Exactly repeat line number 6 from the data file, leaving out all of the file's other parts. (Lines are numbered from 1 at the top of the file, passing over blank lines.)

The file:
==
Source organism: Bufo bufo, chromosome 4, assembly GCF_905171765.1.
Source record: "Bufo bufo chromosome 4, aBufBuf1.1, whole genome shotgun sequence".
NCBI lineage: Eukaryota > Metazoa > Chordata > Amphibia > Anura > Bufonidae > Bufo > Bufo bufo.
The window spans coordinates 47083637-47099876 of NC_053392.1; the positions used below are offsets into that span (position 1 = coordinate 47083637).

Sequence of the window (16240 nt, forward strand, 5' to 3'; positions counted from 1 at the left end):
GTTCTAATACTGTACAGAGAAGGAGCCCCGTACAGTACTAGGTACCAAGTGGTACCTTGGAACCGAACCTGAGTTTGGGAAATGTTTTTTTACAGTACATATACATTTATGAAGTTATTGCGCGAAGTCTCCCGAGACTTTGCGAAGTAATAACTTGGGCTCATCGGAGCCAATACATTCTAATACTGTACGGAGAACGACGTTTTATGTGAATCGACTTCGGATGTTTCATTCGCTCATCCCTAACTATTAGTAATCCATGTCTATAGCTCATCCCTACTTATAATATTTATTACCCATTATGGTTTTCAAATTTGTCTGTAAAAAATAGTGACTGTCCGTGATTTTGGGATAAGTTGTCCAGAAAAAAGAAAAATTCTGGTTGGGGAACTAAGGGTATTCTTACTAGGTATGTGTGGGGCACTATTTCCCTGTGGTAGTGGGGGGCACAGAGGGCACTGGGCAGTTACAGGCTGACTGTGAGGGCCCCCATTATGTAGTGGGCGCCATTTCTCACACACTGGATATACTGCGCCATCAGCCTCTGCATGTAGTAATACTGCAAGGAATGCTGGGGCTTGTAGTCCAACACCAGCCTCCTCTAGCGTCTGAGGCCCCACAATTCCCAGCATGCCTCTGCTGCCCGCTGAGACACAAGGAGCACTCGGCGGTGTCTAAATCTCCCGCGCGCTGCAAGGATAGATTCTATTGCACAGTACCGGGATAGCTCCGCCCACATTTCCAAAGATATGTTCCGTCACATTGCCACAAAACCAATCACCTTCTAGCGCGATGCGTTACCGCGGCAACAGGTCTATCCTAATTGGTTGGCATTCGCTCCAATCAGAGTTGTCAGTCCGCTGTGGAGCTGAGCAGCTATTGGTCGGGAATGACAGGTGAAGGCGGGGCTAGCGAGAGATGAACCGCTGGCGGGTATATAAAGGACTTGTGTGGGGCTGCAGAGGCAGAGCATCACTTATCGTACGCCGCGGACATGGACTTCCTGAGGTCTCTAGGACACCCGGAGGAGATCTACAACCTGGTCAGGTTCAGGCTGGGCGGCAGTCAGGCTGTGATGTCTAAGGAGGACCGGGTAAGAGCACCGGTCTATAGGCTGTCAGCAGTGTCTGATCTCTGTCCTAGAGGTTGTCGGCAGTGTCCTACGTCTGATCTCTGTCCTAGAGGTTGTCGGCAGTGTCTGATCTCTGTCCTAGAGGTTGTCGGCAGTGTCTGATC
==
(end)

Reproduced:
GTTCTAATACTGTACAGAGAAGGAGCCCCGTACAGTACTAGGTACCAAGTGGTACCTTGGAACCGAACCTGAGTTTGGGAAATGTTTTTTTACAGTACATATACATTTATGAAGTTATTGCGCGAAGTCTCCCGAGACTTTGCGAAGTAATAACTTGGGCTCATCGGAGCCAATACATTCTAATACTGTACGGAGAACGACGTTTTATGTGAATCGACTTCGGATGTTTCATTCGCTCATCCCTAACTATTAGTAATCCATGTCTATAGCTCATCCCTACTTATAATATTTATTACCCATTATGGTTTTCAAATTTGTCTGTAAAAAATAGTGACTGTCCGTGATTTTGGGATAAGTTGTCCAGAAAAAAGAAAAATTCTGGTTGGGGAACTAAGGGTATTCTTACTAGGTATGTGTGGGGCACTATTTCCCTGTGGTAGTGGGGGGCACAGAGGGCACTGGGCAGTTACAGGCTGACTGTGAGGGCCCCCATTATGTAGTGGGCGCCATTTCTCACACACTGGATATACTGCGCCATCAGCCTCTGCATGTAGTAATACTGCAAGGAATGCTGGGGCTTGTAGTCCAACACCAGCCTCCTCTAGCGTCTGAGGCCCCACAATTCCCAGCATGCCTCTGCTGCCCGCTGAGACACAAGGAGCACTCGGCGGTGTCTAAATCTCCCGCGCGCTGCAAGGATAGATTCTATTGCACAGTACCGGGATAGCTCCGCCCACATTTCCAAAGATATGTTCCGTCACATTGCCACAAAACCAATCACCTTCTAGCGCGATGCGTTACCGCGGCAACAGGTCTATCCTAATTGGTTGGCATTCGCTCCAATCAGAGTTGTCAGTCCGCTGTGGAGCTGAGCAGCTATTGGTCGGGAATGACAGGTGAAGGCGGGGCTAGCGAGAGATGAACCGCTGGCGGGTATATAAAGGACTTGTGTGGGGCTGCAGAGGCAGAGCATCACTTATCGTACGCCGCGGACATGGACTTCCTGAGGTCTCTAGGACACCCGGAGGAGATCTACAACCTGGTCAGGTTCAGGCTGGGCGGCAGTCAGGCTGTGATGTCTAAGGAGGACCGGGTAAGAGCACCGGTCTATAGGCTGTCAGCAGTGTCTGATCTCTGTCCTAGAGGTTGTCGGCAGTGTCCTACGTCTGATCTCTGTCCTAGAGGTTGTCGGCAGTGTCTGATCTCTGTCCTAGAGGTTGTCGGCAGTGTCTGATC